It’s barbecue season, and most of us love the taste of food that’s grilled outdoors. There’s one drawback: charring meat over an open flame produces carcinogens that may be harmful. Some of the carcinogens can be found in deeply charred bits, others are formed when juices from meat drip onto coals or other hot surfaces and create smoke. Not to worry – the experts say taking a few precautions while barbecuing will minimize health risks.
Cleaning the grill prior to cooking will remove any charred debris that may stick to food. And cut off any pieces of food that are really burned.
In addition, precooking food slightly before grilling will help. The American Cancer Society recommends placing meat in the microwave for 60 to 90 seconds. This reduces the amount of time the food is on the grill and allows some of the juices to drain beforehand.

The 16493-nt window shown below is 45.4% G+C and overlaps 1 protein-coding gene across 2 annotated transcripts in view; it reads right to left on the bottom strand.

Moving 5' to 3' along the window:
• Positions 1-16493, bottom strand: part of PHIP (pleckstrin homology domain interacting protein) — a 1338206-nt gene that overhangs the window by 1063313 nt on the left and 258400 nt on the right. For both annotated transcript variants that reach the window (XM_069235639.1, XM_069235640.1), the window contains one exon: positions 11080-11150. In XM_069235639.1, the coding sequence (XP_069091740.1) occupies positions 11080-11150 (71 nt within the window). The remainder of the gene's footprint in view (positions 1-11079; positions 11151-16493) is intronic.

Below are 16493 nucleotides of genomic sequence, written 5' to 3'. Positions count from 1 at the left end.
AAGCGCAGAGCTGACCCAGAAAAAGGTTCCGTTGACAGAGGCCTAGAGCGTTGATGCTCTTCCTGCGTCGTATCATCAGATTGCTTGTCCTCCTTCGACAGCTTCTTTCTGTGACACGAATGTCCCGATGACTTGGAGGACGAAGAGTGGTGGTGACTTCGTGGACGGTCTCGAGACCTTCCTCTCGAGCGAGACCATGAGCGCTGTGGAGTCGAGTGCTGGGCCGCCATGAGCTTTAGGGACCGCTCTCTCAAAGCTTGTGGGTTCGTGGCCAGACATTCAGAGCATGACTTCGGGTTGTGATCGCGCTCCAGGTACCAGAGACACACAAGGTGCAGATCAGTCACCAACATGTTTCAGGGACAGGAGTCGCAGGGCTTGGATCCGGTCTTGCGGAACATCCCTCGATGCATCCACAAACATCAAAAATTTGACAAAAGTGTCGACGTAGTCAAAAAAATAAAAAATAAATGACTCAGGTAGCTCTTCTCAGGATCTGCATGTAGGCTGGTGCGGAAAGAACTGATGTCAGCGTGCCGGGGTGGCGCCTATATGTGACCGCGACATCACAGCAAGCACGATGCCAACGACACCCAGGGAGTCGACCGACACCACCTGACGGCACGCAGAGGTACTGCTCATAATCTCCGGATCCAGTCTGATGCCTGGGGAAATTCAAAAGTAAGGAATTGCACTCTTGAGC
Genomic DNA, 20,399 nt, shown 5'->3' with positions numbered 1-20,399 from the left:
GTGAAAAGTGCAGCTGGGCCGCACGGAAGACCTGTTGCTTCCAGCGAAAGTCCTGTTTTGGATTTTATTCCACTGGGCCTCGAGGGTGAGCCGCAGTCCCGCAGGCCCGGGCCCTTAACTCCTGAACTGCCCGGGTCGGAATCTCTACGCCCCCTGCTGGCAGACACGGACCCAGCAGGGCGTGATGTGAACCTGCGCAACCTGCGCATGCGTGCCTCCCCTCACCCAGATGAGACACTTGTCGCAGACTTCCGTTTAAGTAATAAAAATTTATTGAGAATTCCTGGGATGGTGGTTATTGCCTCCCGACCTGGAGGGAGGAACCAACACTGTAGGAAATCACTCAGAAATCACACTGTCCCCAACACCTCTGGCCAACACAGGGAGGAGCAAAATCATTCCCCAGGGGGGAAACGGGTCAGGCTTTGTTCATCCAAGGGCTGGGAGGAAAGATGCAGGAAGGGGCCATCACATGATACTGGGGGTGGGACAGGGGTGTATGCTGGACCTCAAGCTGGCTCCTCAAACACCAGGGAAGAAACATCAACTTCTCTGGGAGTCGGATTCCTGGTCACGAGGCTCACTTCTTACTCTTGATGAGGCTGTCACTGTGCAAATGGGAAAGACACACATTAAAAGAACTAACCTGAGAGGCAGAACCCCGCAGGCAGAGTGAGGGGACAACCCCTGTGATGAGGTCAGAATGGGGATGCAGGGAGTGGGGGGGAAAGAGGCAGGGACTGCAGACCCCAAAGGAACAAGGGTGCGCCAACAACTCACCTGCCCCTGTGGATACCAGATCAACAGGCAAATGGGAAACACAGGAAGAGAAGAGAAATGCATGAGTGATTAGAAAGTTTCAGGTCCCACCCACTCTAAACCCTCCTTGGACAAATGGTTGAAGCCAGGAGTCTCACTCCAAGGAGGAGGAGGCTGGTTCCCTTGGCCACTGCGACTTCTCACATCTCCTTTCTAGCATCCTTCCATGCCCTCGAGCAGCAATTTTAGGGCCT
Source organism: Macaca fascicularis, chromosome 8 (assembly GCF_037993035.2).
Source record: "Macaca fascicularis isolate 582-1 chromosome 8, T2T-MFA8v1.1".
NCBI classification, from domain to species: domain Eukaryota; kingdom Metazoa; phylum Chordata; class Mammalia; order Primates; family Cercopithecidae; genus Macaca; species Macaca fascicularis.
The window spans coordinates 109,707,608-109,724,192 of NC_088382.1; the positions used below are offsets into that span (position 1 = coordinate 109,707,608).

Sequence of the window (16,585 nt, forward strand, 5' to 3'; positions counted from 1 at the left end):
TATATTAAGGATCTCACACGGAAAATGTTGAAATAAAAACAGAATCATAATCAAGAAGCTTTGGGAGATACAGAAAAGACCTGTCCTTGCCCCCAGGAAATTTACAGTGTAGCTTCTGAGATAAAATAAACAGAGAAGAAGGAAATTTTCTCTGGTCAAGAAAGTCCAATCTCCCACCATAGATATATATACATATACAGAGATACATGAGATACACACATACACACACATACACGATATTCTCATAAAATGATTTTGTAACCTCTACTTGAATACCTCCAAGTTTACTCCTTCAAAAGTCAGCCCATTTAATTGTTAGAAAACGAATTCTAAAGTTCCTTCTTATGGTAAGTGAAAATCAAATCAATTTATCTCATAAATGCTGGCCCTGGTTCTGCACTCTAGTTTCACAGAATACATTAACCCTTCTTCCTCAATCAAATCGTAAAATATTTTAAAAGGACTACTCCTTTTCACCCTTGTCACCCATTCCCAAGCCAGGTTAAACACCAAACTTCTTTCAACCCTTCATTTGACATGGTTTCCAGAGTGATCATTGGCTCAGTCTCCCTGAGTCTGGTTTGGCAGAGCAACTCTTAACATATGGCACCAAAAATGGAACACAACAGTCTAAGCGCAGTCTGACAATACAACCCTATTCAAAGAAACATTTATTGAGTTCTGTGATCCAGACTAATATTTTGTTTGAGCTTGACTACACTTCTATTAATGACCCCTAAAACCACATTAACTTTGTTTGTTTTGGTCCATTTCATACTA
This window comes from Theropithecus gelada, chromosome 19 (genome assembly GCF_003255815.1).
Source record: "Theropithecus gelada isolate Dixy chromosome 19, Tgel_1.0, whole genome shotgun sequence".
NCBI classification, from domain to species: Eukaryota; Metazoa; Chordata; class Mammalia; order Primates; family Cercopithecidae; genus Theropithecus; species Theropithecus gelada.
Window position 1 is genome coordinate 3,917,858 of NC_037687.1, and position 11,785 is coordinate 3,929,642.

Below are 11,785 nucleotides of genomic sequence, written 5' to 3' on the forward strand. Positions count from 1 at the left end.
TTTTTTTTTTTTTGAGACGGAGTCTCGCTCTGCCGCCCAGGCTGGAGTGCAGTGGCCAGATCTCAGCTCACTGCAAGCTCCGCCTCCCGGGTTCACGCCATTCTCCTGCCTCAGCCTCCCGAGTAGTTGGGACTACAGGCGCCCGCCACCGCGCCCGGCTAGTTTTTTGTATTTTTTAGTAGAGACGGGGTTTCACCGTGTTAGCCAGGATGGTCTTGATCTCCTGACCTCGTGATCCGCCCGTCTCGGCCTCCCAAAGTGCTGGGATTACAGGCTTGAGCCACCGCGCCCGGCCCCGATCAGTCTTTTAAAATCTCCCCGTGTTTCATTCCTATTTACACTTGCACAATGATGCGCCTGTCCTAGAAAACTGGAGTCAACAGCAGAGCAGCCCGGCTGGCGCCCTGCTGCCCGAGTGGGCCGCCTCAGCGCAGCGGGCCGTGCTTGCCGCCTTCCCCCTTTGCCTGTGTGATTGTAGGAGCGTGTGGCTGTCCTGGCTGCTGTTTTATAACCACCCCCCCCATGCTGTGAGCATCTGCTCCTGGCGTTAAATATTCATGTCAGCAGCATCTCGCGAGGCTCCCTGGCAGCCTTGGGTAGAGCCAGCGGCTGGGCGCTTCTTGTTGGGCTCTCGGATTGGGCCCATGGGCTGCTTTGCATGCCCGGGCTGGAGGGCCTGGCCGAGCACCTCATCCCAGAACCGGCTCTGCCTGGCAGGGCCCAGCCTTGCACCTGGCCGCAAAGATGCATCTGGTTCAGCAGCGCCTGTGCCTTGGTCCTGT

Marinades made with vinegar or lemon act as an “invisible shield” that changes the acidity of the meat and prevent carcinogens from sticking. On the other hand, sugary marinades such as barbecue sauce that encourage charring should be used only during the last one to two minutes on the grill.
And whenever possible grill vegetables or fruits instead of meat. They don’t create carcinogens.